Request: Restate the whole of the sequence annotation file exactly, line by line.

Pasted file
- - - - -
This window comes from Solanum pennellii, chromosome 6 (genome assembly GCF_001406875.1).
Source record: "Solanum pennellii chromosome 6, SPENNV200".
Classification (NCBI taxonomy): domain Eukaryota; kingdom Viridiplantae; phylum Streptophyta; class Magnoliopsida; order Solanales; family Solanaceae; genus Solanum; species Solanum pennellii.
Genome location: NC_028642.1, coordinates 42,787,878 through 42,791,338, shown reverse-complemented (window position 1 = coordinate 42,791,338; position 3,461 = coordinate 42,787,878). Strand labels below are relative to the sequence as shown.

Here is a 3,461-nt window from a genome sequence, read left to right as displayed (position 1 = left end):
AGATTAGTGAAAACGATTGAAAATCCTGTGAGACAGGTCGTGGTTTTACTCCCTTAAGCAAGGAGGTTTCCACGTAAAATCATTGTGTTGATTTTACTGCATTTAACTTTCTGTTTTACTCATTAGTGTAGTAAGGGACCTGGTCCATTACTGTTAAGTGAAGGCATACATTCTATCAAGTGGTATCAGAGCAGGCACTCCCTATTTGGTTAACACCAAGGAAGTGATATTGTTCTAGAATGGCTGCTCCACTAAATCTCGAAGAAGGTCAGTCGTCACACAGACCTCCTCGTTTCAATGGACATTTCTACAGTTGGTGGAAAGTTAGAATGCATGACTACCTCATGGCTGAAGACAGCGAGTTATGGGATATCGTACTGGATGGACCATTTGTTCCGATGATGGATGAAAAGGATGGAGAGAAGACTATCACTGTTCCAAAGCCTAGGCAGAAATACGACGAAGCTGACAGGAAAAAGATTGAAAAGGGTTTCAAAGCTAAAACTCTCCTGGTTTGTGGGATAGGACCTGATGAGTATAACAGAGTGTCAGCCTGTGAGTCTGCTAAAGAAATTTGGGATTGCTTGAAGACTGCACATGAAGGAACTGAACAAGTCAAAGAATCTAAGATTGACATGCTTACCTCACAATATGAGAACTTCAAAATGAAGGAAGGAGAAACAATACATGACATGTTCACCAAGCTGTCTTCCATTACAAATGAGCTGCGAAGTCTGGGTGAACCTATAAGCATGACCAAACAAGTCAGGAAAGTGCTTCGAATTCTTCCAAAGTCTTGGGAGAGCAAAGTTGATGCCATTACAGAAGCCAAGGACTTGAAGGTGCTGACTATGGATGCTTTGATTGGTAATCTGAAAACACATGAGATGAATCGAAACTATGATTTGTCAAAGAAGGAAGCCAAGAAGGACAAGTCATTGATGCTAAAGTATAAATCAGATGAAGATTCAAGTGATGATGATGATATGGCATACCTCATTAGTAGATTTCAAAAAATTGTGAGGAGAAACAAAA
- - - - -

This window comes from Solanum pennellii, chromosome 6 (genome assembly GCF_001406875.1).
Source record: "Solanum pennellii chromosome 6, SPENNV200".
Classification (NCBI taxonomy): domain Eukaryota; kingdom Viridiplantae; phylum Streptophyta; class Magnoliopsida; order Solanales; family Solanaceae; genus Solanum; species Solanum pennellii.
Genome location: NC_028642.1, coordinates 42,787,878 through 42,791,338, shown reverse-complemented (window position 1 = coordinate 42,791,338; position 3,461 = coordinate 42,787,878). Strand labels below are relative to the sequence as shown.

Here is a 3,461-nt window from a genome sequence, read left to right as displayed (position 1 = left end):
AGATTAGTGAAAACGATTGAAAATCCTGTGAGACAGGTCGTGGTTTTACTCCCTTAAGCAAGGAGGTTTCCACGTAAAATCATTGTGTTGATTTTACTGCATTTAACTTTCTGTTTTACTCATTAGTGTAGTAAGGGACCTGGTCCATTACTGTTAAGTGAAGGCATACATTCTATCAAGTGGTATCAGAGCAGGCACTCCCTATTTGGTTAACACCAAGGAAGTGATATTGTTCTAGAATGGCTGCTCCACTAAATCTCGAAGAAGGTCAGTCGTCACACAGACCTCCTCGTTTCAATGGACATTTCTACAGTTGGTGGAAAGTTAGAATGCATGACTACCTCATGGCTGAAGACAGCGAGTTATGGGATATCGTACTGGATGGACCATTTGTTCCGATGATGGATGAAAAGGATGGAGAGAAGACTATCACTGTTCCAAAGCCTAGGCAGAAATACGACGAAGCTGACAGGAAAAAGATTGAAAAGGGTTTCAAAGCTAAAACTCTCCTGGTTTGTGGGATAGGACCTGATGAGTATAACAGAGTGTCAGCCTGTGAGTCTGCTAAAGAAATTTGGGATTGCTTGAAGACTGCACATGAAGGAACTGAACAAGTCAAAGAATCTAAGATTGACATGCTTACCTCACAATATGAGAACTTCAAAATGAAGGAAGGAGAAACAATACATGACATGTTCACCAAGCTGTCTTCCATTACAAATGAGCTGCGAAGTCTGGGTGAACCTATAAGCATGACCAAACAAGTCAGGAAAGTGCTTCGAATTCTTCCAAAGTCTTGGGAGAGCAAAGTTGATGCCATTACAGAAGCCAAGGACTTGAAGGTGCTGACTATGGATGCTTTGATTGGTAATCTGAAAACACATGAGATGAATCGAAACTATGATTTGTCAAAGAAGGAAGCCAAGAAGGACAAGTCATTGATGCTAAAGTATAAATCAGATGAAGATTCAAGTGATGATGATGATATGGCATACCTCATTAGTAGATTTCAAAAAATTGTGAGGAGAAACAAAA